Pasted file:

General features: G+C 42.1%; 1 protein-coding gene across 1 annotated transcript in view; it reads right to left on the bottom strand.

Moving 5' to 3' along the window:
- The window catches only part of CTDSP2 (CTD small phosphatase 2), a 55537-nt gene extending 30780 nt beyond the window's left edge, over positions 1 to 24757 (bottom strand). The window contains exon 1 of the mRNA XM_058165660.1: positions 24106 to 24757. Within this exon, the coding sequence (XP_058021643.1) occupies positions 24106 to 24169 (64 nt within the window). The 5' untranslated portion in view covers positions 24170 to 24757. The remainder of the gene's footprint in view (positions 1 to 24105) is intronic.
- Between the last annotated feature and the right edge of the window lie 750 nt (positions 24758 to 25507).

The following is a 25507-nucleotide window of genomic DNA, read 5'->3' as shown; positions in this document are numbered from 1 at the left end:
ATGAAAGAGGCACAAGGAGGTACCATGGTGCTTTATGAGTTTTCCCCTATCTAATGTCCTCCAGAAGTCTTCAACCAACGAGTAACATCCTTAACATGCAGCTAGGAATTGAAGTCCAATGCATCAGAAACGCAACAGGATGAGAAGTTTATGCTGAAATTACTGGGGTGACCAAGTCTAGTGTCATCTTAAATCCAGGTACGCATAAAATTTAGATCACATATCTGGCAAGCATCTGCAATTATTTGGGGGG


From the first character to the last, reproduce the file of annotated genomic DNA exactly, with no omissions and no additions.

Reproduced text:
General features: G+C 42.1%; 1 protein-coding gene across 1 annotated transcript in view; it reads right to left on the bottom strand.

Moving 5' to 3' along the window:
- The window catches only part of CTDSP2 (CTD small phosphatase 2), a 55537-nt gene extending 30780 nt beyond the window's left edge, over positions 1 to 24757 (bottom strand). The window contains exon 1 of the mRNA XM_058165660.1: positions 24106 to 24757. Within this exon, the coding sequence (XP_058021643.1) occupies positions 24106 to 24169 (64 nt within the window). The 5' untranslated portion in view covers positions 24170 to 24757. The remainder of the gene's footprint in view (positions 1 to 24105) is intronic.
- Between the last annotated feature and the right edge of the window lie 750 nt (positions 24758 to 25507).

The following is a 25507-nucleotide window of genomic DNA, read 5'->3' as shown; positions in this document are numbered from 1 at the left end:
ATGAAAGAGGCACAAGGAGGTACCATGGTGCTTTATGAGTTTTCCCCTATCTAATGTCCTCCAGAAGTCTTCAACCAACGAGTAACATCCTTAACATGCAGCTAGGAATTGAAGTCCAATGCATCAGAAACGCAACAGGATGAGAAGTTTATGCTGAAATTACTGGGGTGACCAAGTCTAGTGTCATCTTAAATCCAGGTACGCATAAAATTTAGATCACATATCTGGCAAGCATCTGCAATTATTTGGGGGG